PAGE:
Keaton really makes good use of the excruciatingly bad James and Evelyn plot which, like the equally terrible Little Nicky story in the previous episode, comes to an end here. Throughout the episode we see the veiled face of Evelyn talking to the police, which is finally revealed to be her confession that her non-brother Malcolm killed her husband, not James. Unfortunately for poor James we have to witness more painful melodrama before we get to the conclusion of this sorry tale and he drags poor Donna into it too. But I like how Keaton presents this story with just the right balance of surrealism to reflect the ridiculous nature of it all. The trio of deputies marching out of the house as Evelyn frames James and the row of smoking officers in the bar as Donna confronts Evelyn and is threatened by Malcolm all feel highly Lynch in style.

But nothing can redeem the terrible performances from Annette McCarthy's Evelyn Marsh and James Marshall's James Hurley. She takes up too much of the episode sitting drunk in her black widow outfit (we get it) blowing smoke rings and withering before her latest abusive partner Malcolm. James seems to do nothing for most of the episode (only Donna seems to be taking action to clear his name) before the incredibly hokey moment James bursts into the house to confront Evelyn. She wails that she kind of loved him while James conveys his one emotion - blank - before he is knocked out by Malcolm.

Only when Donna arrives to stop Malcolm convincing Evelyn to shoot James, framing his as in intruder, does this finally draw to a close. Malcolm strides towards Evelyn in slow motion and she shoots him; their final slowed down embrace feels a little reminiscent of Maddy's death. But with Malcolm dead and complicit in the crimes and Evelyn scott free at least Donna and James can get out that storyline quickly.

We also see an end to Ben Horne's madness with Jacoby's plan to have him re enact a Confederate American Civil War victory. In the context of other storylines I've struggled to determine whether this was a fun or plain ridiculous plot and this was epitomised by the conclusion in this episode. Ben bounding around the room in a confederate general's uniform while Bobby in uniform played a horn and hotel employees played the drums was silly indeed but nothing beat the 'high school play' reenactment as Audrey, Jerry, Bobby and Jacoby acted out their roles in Ben's sweeping victory. I think I rather enjoyed the silliness on rewatch but I'm glad it's another story that was brought to a close. I'm certainly eager to see Richard Beymer back to playing the ruthless villain we've always known.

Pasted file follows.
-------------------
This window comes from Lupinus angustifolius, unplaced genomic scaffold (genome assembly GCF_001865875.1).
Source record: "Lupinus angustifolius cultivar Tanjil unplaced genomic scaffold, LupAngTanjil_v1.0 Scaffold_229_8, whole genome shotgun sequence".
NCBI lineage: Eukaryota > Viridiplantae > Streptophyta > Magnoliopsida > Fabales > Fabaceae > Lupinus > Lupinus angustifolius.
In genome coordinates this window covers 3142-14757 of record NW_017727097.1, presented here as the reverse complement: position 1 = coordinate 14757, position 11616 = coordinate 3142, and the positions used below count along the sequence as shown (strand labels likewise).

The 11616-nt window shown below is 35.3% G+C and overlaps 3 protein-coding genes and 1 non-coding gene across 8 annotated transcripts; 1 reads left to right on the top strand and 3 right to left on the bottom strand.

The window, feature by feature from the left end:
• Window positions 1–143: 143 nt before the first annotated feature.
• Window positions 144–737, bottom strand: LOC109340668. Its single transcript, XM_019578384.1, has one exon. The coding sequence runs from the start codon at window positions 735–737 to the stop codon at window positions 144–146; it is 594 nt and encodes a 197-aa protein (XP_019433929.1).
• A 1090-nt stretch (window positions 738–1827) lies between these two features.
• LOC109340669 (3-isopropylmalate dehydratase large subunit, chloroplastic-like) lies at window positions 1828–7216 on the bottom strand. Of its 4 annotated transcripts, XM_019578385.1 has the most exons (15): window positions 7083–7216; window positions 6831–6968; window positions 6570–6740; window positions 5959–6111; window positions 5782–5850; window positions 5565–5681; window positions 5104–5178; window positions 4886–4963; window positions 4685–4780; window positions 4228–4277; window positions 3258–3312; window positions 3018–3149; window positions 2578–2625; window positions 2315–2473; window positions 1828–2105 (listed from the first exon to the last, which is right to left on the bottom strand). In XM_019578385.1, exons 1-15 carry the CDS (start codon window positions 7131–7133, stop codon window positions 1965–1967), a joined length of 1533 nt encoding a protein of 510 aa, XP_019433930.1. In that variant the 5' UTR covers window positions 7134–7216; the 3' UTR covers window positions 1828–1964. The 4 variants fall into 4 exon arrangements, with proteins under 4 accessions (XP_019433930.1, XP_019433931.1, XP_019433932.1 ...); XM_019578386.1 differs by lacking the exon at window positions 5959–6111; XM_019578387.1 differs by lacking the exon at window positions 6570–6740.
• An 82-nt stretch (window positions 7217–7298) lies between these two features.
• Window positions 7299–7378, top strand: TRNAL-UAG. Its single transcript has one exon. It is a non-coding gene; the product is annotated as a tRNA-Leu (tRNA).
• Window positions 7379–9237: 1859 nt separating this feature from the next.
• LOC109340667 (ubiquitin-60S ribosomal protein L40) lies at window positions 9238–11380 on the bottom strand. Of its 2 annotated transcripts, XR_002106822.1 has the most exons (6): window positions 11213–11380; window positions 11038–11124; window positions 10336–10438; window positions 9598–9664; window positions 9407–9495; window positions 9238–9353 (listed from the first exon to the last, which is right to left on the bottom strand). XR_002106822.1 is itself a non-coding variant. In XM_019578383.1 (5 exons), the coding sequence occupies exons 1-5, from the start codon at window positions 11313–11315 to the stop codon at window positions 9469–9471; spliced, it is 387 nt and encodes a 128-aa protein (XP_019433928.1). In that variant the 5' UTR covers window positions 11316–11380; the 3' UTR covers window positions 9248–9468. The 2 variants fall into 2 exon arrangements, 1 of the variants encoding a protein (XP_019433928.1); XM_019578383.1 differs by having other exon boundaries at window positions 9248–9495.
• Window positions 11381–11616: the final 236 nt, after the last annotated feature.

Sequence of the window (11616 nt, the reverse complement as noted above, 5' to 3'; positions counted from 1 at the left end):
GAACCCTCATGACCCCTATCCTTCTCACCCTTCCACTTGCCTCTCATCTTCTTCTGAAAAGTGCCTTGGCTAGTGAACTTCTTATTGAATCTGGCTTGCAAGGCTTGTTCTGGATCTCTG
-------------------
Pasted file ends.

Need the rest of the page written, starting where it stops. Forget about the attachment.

It was also great to see the scene stealing FBI Agent Albert Rosenfield back for his penultimate appearance on the original show (though the late Miguel Ferrer was able to return for the upcoming revival). This was a very different Rosenfield to the one from season one; it was wonderful to see his best buds hug with Truman and giving Cooper fashion advice. His return was linked to Windom Earle, revealing that Caroline's wedding garments were being posted to Sheriff stations in different states. He gave a fantastic impersonation of their deaf boss Gordon Cole "I'm worried about Cooper!" while tying up the cliffhanger of season one - Josie shot Cooper.